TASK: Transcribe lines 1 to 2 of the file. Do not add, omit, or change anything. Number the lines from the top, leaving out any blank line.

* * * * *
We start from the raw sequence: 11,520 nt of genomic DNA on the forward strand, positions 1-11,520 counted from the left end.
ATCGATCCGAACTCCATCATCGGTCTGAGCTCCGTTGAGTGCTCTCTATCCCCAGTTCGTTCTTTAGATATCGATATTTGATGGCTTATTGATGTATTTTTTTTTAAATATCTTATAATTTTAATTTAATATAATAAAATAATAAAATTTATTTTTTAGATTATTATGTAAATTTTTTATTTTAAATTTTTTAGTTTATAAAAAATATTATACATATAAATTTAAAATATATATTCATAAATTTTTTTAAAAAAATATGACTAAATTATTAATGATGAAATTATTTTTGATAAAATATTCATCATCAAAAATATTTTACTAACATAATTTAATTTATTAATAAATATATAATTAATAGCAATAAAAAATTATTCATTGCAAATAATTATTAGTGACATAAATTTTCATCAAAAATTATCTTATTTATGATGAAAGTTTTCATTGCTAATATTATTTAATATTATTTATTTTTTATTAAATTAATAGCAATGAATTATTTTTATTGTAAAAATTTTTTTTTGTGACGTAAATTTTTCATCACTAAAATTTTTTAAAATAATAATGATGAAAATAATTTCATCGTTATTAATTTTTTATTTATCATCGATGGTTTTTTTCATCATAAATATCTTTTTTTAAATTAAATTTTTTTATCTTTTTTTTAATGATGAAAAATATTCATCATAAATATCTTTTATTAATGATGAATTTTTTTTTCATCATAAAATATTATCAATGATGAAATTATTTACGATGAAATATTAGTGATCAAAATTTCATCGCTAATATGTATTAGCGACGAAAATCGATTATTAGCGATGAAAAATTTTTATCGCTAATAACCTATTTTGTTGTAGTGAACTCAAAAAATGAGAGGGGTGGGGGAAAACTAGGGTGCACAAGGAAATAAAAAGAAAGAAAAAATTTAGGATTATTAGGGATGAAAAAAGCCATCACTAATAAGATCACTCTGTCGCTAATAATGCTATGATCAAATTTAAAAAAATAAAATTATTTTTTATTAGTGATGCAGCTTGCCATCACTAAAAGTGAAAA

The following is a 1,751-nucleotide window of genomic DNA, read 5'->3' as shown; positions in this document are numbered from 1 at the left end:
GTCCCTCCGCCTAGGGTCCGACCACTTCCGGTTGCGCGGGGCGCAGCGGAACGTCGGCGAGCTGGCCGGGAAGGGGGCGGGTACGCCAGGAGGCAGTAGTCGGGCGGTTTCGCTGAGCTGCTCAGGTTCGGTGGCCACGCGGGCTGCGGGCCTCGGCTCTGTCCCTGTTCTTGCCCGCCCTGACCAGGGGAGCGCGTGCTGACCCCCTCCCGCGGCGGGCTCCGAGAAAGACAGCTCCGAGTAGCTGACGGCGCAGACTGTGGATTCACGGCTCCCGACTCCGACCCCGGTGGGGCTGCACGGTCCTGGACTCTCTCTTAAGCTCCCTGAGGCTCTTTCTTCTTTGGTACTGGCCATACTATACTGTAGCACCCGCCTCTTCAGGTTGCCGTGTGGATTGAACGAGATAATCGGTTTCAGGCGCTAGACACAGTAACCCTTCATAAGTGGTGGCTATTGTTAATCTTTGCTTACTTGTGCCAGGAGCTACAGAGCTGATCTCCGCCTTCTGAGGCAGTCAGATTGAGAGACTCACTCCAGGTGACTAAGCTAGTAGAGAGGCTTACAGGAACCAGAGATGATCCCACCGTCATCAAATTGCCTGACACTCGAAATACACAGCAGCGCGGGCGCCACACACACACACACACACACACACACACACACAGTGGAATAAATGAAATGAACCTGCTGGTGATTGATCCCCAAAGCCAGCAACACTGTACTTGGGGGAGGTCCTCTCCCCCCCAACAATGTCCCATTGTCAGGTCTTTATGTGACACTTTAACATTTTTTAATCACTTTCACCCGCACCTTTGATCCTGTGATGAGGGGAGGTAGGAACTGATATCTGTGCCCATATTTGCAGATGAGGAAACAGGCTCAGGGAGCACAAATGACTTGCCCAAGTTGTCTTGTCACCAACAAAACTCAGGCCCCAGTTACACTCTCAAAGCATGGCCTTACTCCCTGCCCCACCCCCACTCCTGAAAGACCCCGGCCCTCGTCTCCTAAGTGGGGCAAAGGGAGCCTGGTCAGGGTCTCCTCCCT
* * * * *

We start from the raw sequence: 11,520 nt of genomic DNA on the forward strand, positions 1-11,520 counted from the left end.
ATCGATCCGAACTCCATCATCGGTCTGAGCTCCGTTGAGTGCTCTCTATCCCCAGTTCGTTCTTTAGATATCGATATTTGATGGCTTATTGATGTATTTTTTTTTAAATATCTTATAATTTTAATTTAATATAATAAAATAATAAAATTTATTTTTTAGATTATTATGTAAATTTTTTATTTTAAATTTTTTAGTTTATAAAAAATATTATACATATAAATTTAAAATATATATTCATAAATTTTTTTAAAAAAATATGACTAAATTATTAATGATGAAATTATTTTTGATAAAATATTCATCATCAAAAATATTTTACTAACATAATTTAATTTATTAATAAATATATAATTAATAGCAATAAAAAATTATTCATTGCAAATAATTATTAGTGACATAAATTTTCATCAAAAATTATCTTATTTATGATGAAAGTTTTCATTGCTAATATTATTTAATATTATTTATTTTTTATTAAATTAATAGCAATGAATTATTTTTATTGTAAAAATTTTTTTTTGTGACGTAAATTTTTCATCACTAAAATTTTTTAAAATAATAATGATGAAAATAATTTCATCGTTATTAATTTTTTATTTATCATCGATGGTTTTTTTCATCATAAATATCTTTTTTTAAATTAAATTTTTTTATCTTTTTTTTAATGATGAAAAATATTCATCATAAATATCTTTTATTAATGATGAATTTTTTTTTCATCATAAAATATTATCAATGATGAAATTATTTACGATGAAATATTAGTGATCAAAATTTCATCGCTAATATGTATTAGCGACGAAAATCGATTATTAGCGATGAAAAATTTTTATCGCTAATAACCTATTTTGTTGTAGTGAACTCAAAAAATGAGAGGGGTGGGGGAAAACTAGGGTGCACAAGGAAATAAAAAGAAAGAAAAAATTTAGGATTATTAGGGATGAAAAAAGCCATCACTAATAAGATCACTCTGTCGCTAATAATGCTATGATCAAATTTAAAAAAATAAAATTATTTTTTATTAGTGATGCAGCTTGCCATCACTAAAAGTGAAAA